This Subway Series drew only token viewership.
Fox Sports' telecasts of the New York Yankees' five-game victory over the cross-city Mets produced the lowest-rated World Series in history, drawing big audiences in the Big Apple but in few other major TV markets.
The games averaged a 12.4 national rating and 21 share, down 22.5 percent from last year and 12 percent from 1998's previous record low.
Both the rating and share are less than half of what they were in 1986, the last time the Mets played in the World Series. Each rating point represents a little more than 1 million television households; share is the percentage of in-use TVs tuned to a program.
"Our research people are going to have to take a look and see if they can come up with some explanations," Fox Sports president Ed Goren said Friday. "I'm guessing maybe there's something wrong with the national Nielsen sampling. This has been a difficult year for a lot of us."
The trend of sinking ratings hasn't discriminated much by sport or network this year. NBC's coverage of the Summer Games drew the lowest ratings for a Summer or Winter Olympics since 1968. The NCAA men's college basketball title game dropped 18 percent from a year ago, which was the previous low since CBS started airing the event in 1982. The All-Star games for the NBA and baseball were the worst-rated ever.
One notable exception is the Super Bowl, which continues to consistently draw ratings above 40.
The World Series' showing, which industry analysts say also could be traced to lengthy games and competition from fall TV season premieres pushed back by the Sydney Olympics, forced Fox to show "make-goods" "free" commercials to make sure sponsors' messages reach as many viewers as were paid for.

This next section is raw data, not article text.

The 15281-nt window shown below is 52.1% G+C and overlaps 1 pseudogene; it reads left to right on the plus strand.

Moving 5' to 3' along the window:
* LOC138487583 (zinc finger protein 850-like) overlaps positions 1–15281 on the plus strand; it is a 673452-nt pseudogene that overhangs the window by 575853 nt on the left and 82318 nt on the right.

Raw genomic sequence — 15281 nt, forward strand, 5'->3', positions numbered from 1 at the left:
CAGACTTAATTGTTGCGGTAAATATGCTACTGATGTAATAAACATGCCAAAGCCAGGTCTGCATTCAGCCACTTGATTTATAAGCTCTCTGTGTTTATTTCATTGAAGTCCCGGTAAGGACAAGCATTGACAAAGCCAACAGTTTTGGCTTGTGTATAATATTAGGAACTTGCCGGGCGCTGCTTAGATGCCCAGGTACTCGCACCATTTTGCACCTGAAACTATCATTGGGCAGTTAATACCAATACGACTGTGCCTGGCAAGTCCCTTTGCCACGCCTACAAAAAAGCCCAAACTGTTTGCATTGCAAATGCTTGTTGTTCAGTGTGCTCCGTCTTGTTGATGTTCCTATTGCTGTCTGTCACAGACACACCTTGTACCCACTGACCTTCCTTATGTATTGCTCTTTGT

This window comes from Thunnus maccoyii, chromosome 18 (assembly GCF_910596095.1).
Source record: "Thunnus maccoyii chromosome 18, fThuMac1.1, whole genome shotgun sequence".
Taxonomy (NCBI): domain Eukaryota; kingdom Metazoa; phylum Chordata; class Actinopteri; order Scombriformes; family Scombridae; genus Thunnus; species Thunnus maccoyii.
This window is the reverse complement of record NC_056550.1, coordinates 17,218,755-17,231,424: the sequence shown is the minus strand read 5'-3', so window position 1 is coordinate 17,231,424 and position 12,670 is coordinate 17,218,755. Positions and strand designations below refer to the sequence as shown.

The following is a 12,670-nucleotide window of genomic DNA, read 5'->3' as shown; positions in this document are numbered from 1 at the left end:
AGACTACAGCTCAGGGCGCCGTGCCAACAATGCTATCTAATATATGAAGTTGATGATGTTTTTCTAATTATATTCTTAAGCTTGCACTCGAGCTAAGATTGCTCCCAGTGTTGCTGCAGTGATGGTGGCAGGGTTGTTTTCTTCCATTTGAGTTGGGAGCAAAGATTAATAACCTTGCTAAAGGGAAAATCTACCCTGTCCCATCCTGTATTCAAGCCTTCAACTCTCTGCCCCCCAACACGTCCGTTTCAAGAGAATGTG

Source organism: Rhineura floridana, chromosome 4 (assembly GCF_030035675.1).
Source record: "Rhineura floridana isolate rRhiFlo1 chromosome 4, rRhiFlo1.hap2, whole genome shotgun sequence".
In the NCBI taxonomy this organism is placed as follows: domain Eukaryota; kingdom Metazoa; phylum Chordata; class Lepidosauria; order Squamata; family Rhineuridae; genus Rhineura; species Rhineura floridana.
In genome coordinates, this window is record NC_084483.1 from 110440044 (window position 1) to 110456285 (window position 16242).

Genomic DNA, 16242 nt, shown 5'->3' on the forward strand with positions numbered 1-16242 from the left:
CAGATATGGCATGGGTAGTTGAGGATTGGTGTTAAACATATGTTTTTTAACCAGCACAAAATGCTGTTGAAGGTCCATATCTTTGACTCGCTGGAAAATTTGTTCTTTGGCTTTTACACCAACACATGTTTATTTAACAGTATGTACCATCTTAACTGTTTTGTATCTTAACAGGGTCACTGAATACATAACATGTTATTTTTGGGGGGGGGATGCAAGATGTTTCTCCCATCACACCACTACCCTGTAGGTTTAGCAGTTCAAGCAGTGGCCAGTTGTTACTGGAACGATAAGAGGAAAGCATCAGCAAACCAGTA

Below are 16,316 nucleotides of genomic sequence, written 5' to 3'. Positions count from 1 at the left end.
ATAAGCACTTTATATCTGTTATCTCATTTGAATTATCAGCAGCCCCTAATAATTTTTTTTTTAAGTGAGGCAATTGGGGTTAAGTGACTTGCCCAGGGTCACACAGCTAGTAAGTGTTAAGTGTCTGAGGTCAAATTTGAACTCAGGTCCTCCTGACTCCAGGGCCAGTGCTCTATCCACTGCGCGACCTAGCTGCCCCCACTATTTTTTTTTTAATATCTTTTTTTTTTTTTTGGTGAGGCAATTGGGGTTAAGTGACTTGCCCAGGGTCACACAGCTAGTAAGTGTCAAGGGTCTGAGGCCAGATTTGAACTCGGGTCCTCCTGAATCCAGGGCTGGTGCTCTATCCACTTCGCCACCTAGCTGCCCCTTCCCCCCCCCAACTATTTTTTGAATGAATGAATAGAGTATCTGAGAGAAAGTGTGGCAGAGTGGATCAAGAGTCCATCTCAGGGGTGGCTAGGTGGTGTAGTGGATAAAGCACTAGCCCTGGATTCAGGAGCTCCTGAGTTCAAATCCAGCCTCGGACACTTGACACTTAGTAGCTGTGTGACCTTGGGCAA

But the bottom line shouldn't be affected, the network said.
"We're in pretty good shape, given extra innings in Game 1 and ads we've run during pitching changes. For the few advertisers that we still need to address, we will make it up to them in prime time," Fox Sports VP Lou D'Ermilio said. "Our sales people consider it to be not a major issue."
This year's Game 5, a 4-2 Yankees victory Thursday night at Shea Stadium, drew a series-best 13.1 rating. Sixty-one percent of TVs that were on in New York on Thursday night tuned in to the game.
But the overall ratings were hurt by disappointing audiences in other large markets around the country. Of the 40 largest markets after New York, 30 registered double-digit percentage losses from the 1999 series.
Fox's silver lining is that, while losing a lot of older viewers, it did well among men between 18-34, a group advertisers seek. And, while Fox's entertainment programming regularly leaves it behin the other major networks in prime-time ratings, the World Series allowed Fox to win three of the five nights when there were games.
Fox is major league baseball's exclusive postseason broadcaster for the next six years, having secured TV rights to the playoffs, World Series and All-Star games as part a $2.5 billion deal drawn up last month.
The network and sport hope baseball's ratings swoon this season was an aberration. The regular season ratings were down from 1999 on Fox (10 percent), ESPN and ESPN2 (both about 15 percent), the All-Star game set a new low rating, and the early rounds of the playoffs were down 15-32 percent on various broadcasters.
But there could be two lasting TV effects of the first all-New York World Series since 1956: other networks might decide they will try to counter Fox's games with first-run programming, and Fox won't have a strong 2000 rating to use as a basis for 2001 ad sales.
"The only financial hit really may come a year from now," said Paul Schulman, president of media buyer Schulman/Advanswers NY. "People will be expecting more in the area of a 12.5 again."
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